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I recently found myself writing a piece of code that executed a Core Data fetch, then allocated two mutable arrays with the initial capacity being equal to the number of results returned from the fetch:

// Have some existing context, request, and error objects
NSArray *results = [context executeFetchRequest:request error:&error];

NSMutableArray *firstArray = [[[NSMutableArray alloc] 
                               initWithCapacity:[results count]] autorelease];
NSMutableArray *secondArray = [[[NSMutableArray alloc] 
                                initWithCapacity:[results count]] autorelease];

I looked this over again once I'd written it, and something struck me as odd: I was calling [results count] twice. The resultset is potentially pretty large (hundreds, maybe a thousand, objects).

My first instict was to break out [results count] into a separate NSUInteger, then use that integer for the capacity of each of the arrays. My question: is this kind of by-hand optimization necessary? Will the compiler recognize it's running [results count] twice and just hold the value without me having to explicitly specify that behavior? Or will it run the method twice - a potentially costly operation?

In a similar vein, what other optimizations should programmers (especially iPhone programmers, where there's a limited amount of memory/processing power available) do by hand, as opposed to trusting the compiler?

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4 Answers 4

up vote 5 down vote accepted

To answer the actual question: no, an Objective-C compiler cannot optimize away method sends, ever. (Well, actually, there’s one possible case: if it knows for certain that the receiver is nil.)

There is no way for a class to provide guarantees about method behaviour (in particular, you can’t use gcc’s __attribute__((const)) and such with a method), and there is no way for the compiler to tell what method implementation will be called because of Objective-C’s dynamic nature. For example, results could actually be a proxy object which forwards the count method to a random object each time it’s called. There’s no particular reason for Core Data to do that, but the compiler doesn’t know that.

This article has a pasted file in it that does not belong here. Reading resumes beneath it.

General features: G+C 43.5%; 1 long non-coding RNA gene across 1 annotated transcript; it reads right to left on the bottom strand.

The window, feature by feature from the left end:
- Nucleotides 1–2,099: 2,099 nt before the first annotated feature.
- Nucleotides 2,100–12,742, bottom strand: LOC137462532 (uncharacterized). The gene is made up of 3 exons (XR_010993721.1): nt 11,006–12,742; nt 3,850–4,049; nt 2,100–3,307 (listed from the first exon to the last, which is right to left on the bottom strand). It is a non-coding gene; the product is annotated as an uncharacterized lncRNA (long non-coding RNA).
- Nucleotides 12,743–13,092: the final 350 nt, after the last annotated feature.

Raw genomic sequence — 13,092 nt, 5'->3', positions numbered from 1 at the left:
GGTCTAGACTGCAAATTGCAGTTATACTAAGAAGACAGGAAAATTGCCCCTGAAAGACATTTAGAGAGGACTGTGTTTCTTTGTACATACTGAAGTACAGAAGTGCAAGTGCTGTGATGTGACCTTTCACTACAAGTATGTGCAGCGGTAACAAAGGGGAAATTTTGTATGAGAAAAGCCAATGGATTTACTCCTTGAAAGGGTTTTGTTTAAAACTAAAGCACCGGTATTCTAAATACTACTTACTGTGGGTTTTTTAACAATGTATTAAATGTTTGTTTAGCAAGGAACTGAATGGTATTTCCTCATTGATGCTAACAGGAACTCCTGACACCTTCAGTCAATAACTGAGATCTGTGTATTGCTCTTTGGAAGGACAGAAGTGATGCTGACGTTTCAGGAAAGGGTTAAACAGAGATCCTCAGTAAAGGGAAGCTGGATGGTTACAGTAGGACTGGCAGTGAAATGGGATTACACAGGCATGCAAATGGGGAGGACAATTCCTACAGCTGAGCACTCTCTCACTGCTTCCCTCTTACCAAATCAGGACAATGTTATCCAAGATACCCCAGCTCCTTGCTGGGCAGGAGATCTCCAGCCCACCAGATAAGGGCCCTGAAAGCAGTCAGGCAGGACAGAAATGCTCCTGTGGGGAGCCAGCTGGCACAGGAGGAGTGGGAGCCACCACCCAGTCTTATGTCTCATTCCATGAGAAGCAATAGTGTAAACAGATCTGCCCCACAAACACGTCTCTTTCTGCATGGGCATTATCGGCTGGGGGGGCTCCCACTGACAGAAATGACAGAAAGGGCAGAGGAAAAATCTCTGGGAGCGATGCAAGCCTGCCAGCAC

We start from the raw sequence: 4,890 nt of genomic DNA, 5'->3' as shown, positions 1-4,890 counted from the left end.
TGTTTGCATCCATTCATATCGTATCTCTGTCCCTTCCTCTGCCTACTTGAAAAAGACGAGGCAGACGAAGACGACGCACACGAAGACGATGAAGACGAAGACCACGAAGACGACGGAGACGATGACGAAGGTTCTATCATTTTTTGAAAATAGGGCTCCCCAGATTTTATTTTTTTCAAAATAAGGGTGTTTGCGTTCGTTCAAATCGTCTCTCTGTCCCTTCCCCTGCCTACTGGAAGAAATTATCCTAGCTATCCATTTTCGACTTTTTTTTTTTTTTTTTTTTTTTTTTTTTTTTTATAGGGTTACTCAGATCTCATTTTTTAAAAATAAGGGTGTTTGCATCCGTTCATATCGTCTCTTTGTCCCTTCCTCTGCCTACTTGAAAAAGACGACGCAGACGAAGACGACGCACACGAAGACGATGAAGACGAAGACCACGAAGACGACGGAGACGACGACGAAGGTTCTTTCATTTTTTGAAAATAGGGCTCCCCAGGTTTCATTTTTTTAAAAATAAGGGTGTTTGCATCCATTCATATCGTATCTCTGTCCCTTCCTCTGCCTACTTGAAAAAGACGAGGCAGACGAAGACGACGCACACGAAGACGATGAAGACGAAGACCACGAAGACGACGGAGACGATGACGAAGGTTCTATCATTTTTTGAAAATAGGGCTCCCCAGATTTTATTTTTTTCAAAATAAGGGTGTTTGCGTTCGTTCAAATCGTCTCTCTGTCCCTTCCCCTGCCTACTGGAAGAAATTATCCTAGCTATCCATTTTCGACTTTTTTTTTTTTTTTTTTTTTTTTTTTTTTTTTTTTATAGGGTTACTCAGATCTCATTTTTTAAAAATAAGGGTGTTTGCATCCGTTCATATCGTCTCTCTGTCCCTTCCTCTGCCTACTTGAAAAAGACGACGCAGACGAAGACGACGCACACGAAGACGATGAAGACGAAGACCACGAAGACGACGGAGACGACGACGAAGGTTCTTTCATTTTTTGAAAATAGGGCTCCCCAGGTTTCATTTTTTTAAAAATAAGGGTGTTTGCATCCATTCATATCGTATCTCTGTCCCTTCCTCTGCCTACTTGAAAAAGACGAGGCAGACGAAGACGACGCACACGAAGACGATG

All that aside, the cost of calling -[NSArray count] is trivial, and there’s absolutely no way that particular method will be a bottleneck in anything but extremely contrived code. The habit of avoiding double calls can reasonably be argued to be worthwhile, but actually worrying about the cost or going back to “correct” it for performance reasons would be a waste of time, quite likely more time than your program will spend calling -[NSArray count] throughout its useful lifetime.

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That sounds like an argument for doing it; the time spent making the change will be less than the time spent worrying over whether it ought to be done :-) –  user23743 Aug 14 '09 at 23:37
1  
Ah, but the time spent debating it will vastly out-cost the cost of asking the question in the first place or the cost of (not) doing the optimization ... –  AlBlue Aug 16 '09 at 11:26
    
Thanks for the tidbit about the Objective-C compiler and method sends - hadn't known that before. +1 –  Tim Aug 17 '09 at 1:13

The compiler will not pick up the fact that you already ran it.

Fixing this is not an optimization, it's simply programming correctly. There are a few things that you just have to be aware of that go beyond optimization.. most of them involve unnecessary looping of one sort or another.

Would it be really hard to just pull it out into a separate variable?

NSArray *results = [context executeFetchRequest:request error:&error];
NSUInteger count=[results count];
NSMutableArray *firstArray  = [[[NSMutableArray alloc] initWithCapacity:count] autorelease];
NSMutableArray *secondArray = [[[NSMutableArray alloc] initWithCapacity:count] autorelease];

Which is absolutely no less clear (possibly more clear).

Anyway, executing unbounded unnecessary loops need to be avoided, it's not optimization, it's just wrong.

And please don't think I don't understand the cons of premature optimization, I've ranted about it repeatedly in replies to other questions...

As for your other question, never "optimize" without a test or spec showing that your code is running too slow, but DON'T code poorly. Always be aware of inner loops and things that might cause inner loops--these are the most critical.